They call it noir—or possibly neo-noir—which, of course, is the French for black. However, if there’s a word, in any language, for the colour darker than black, well, then that’s the word I’d use to describe Pike. Because Jeez-us Christ, this is dark. And violent. Ohhh, my God, so much violence. Brass-knuckle beatings… shotgun blasts to the belly… slit throats… You name it, Pike’s got it. Fortunately, it has a whole lot more besides, making this one of the most impressive, affecting debut novels I’ve read in a long while.
Douglas Pike—known to all by his surname—is Not A Nice Man. He’s done some Very Bad Things. That’s all in the past, though; he’s older now, living a simple life in a small town in the Appalachian Mountains; smoking his cigarettes and keeping an eye on his sometime business partner, Rory—a brawny young boxer who carries a few demons of his own. The fragile equilibrium of Pike and Rory’s existence is upset when a young hooker turns up to hand over Pike’s twelve-year-old granddaughter, Wendy, following the death of her mother from a heroin overdose. Meanwhile, Derrick Krieger—a corrupt cop from Cincinatti—has been seen hanging around, trying to get a handle on Wendy. Krieger’s presence re-ignites something in Pike and, together with Rory, he sets off to find out what’s up…
At 224 pages, Pike is a swift read. The chapters are a page to two or three pages long: punk-rock-paced and just as decimating for the power of the words they contain. The prose is lean, the narrative unflinching, and the actions it describes both utterly visceral and terrifyingly realistic.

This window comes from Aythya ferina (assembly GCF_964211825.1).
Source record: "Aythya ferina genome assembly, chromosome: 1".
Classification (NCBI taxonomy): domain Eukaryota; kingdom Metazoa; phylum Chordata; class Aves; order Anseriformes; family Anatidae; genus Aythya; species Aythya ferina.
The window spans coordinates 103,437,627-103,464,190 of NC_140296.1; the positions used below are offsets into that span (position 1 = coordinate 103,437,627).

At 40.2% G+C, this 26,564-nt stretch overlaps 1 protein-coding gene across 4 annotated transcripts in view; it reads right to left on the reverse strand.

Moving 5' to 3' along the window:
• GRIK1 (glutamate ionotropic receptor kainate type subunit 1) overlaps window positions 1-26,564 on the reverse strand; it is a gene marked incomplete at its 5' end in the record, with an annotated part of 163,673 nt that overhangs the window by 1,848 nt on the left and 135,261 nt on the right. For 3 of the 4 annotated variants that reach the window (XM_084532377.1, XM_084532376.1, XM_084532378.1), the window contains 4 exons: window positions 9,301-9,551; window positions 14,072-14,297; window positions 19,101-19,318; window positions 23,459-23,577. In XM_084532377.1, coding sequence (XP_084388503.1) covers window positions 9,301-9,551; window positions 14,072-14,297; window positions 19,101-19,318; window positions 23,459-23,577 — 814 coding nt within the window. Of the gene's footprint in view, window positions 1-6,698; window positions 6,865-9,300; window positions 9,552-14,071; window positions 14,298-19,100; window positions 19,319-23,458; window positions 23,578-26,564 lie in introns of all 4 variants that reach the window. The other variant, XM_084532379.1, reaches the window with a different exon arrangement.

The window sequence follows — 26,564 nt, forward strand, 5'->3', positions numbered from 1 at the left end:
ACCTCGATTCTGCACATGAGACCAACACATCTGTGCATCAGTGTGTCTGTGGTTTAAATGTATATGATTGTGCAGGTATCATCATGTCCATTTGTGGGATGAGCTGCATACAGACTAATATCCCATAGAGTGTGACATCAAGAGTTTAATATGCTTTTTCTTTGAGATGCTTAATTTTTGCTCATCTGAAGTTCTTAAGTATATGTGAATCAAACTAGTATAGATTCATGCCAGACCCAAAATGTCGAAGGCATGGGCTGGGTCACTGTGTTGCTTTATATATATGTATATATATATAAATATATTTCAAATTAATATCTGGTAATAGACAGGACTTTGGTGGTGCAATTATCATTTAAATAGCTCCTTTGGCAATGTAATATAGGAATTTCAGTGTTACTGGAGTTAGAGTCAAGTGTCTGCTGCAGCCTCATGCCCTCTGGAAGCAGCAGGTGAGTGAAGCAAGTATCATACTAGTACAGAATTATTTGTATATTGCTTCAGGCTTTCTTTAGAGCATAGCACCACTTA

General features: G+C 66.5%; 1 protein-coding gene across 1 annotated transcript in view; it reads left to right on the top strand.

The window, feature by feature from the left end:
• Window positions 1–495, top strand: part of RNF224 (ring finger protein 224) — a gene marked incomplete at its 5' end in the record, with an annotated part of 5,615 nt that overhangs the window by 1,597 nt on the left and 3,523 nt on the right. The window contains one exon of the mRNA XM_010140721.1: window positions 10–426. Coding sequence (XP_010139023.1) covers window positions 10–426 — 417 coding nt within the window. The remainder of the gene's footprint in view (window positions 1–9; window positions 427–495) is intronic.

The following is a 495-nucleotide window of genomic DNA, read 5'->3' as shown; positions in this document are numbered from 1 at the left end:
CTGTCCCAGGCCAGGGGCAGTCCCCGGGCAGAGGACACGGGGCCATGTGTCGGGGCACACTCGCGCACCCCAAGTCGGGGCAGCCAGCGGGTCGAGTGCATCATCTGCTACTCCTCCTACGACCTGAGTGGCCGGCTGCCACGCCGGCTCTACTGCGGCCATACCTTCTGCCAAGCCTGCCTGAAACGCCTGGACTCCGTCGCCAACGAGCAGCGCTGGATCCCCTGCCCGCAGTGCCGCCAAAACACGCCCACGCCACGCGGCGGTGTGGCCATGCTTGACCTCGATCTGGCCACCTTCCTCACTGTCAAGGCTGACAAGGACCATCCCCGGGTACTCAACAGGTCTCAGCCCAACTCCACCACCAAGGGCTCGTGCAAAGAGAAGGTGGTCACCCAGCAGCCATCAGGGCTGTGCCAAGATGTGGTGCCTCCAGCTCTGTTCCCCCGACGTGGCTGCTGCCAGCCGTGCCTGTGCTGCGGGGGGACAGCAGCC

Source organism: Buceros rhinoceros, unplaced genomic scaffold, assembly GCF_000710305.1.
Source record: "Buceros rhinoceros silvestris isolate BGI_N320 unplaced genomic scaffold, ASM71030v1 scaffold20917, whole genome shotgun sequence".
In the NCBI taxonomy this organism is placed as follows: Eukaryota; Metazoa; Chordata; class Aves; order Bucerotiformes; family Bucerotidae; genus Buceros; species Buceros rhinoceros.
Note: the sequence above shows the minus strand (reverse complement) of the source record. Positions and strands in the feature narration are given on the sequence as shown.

The boy said nothing. His eyes were cavernous with pain. Pike grinned at him. The boy slipped his knife out of his pocket before Pike even saw his hand move, the thin blade slivering through the air, crossing his stomach. Those nights were bad. Pike didn’t feel much on any of them. He grabbed the boy’s knife hand, cranked the wrist until he heard it crunch. Then slipped his hand into his brass knuckles and hammered the boy’s oval face until his legs crumbled like sandstone.
Whitmer delivers so much story in this, and that he does so in such a slim volume makes it all the more astonishing. Like Slayer’s Reign in Blood—an album on which the majority of the songs last less than three minutes—Pike is a concise, compelling and coruscating work, and one that leaves your skull ringing long after you’ve stopped reading. Stylistically, seemingly simple things such as similes are done with precision and panache, while Whitmer’s evocation of Midwestern America during the Reagan years is a distinctly bleak one.
As brilliant as this book is, though, and as much as I loved it, it’s not one I’d recommend unreservedly. There are moments of beauty and tenderness sprinkled throughout—and those moments are all the more affecting for their scarcity—but it’s the dark stuff that’s the biggest draw here. Readers who’re unfamiliar with Whitmer’s work, but dig that of authors such as Cormac McCarthy, Dennis Lehane (Gone, Baby, Gone) and Craig Davidson (Rust & Bone) should get hold of this immediately.
If you’re not already au fait with noir/hard-boiled crime fiction, Pike might prove a little much. It’ll open your eyes to a world you might not want to believe exists—a world of morally bereft policemen, of sick and deeply damaged men, and of violence so horrific it’ll suck the breath from your lungs—and it will do so with a stare so compelling that you’ll be unable to pull away until it’s all over.